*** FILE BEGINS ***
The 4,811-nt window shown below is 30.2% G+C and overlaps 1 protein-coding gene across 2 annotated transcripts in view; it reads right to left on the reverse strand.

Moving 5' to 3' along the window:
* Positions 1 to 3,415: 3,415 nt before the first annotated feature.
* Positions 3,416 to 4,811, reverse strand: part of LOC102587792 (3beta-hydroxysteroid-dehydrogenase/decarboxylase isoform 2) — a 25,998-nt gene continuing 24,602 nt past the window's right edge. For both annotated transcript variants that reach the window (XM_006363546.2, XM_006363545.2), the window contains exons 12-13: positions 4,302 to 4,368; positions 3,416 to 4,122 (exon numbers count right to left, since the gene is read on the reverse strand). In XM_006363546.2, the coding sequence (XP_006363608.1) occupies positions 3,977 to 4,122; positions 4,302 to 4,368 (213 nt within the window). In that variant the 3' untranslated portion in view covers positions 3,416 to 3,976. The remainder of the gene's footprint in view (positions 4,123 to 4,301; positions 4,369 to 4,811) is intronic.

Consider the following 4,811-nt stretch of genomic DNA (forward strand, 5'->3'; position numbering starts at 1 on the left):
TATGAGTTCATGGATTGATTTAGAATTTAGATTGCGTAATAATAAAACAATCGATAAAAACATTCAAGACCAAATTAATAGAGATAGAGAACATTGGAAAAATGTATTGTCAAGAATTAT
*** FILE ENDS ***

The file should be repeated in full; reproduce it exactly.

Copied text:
The 4,811-nt window shown below is 30.2% G+C and overlaps 1 protein-coding gene across 2 annotated transcripts in view; it reads right to left on the reverse strand.

Moving 5' to 3' along the window:
* Positions 1 to 3,415: 3,415 nt before the first annotated feature.
* Positions 3,416 to 4,811, reverse strand: part of LOC102587792 (3beta-hydroxysteroid-dehydrogenase/decarboxylase isoform 2) — a 25,998-nt gene continuing 24,602 nt past the window's right edge. For both annotated transcript variants that reach the window (XM_006363546.2, XM_006363545.2), the window contains exons 12-13: positions 4,302 to 4,368; positions 3,416 to 4,122 (exon numbers count right to left, since the gene is read on the reverse strand). In XM_006363546.2, the coding sequence (XP_006363608.1) occupies positions 3,977 to 4,122; positions 4,302 to 4,368 (213 nt within the window). In that variant the 3' untranslated portion in view covers positions 3,416 to 3,976. The remainder of the gene's footprint in view (positions 4,123 to 4,301; positions 4,369 to 4,811) is intronic.

Consider the following 4,811-nt stretch of genomic DNA (forward strand, 5'->3'; position numbering starts at 1 on the left):
TATGAGTTCATGGATTGATTTAGAATTTAGATTGCGTAATAATAAAACAATCGATAAAAACATTCAAGACCAAATTAATAGAGATAGAGAACATTGGAAAAATGTATTGTCAAGAATTAT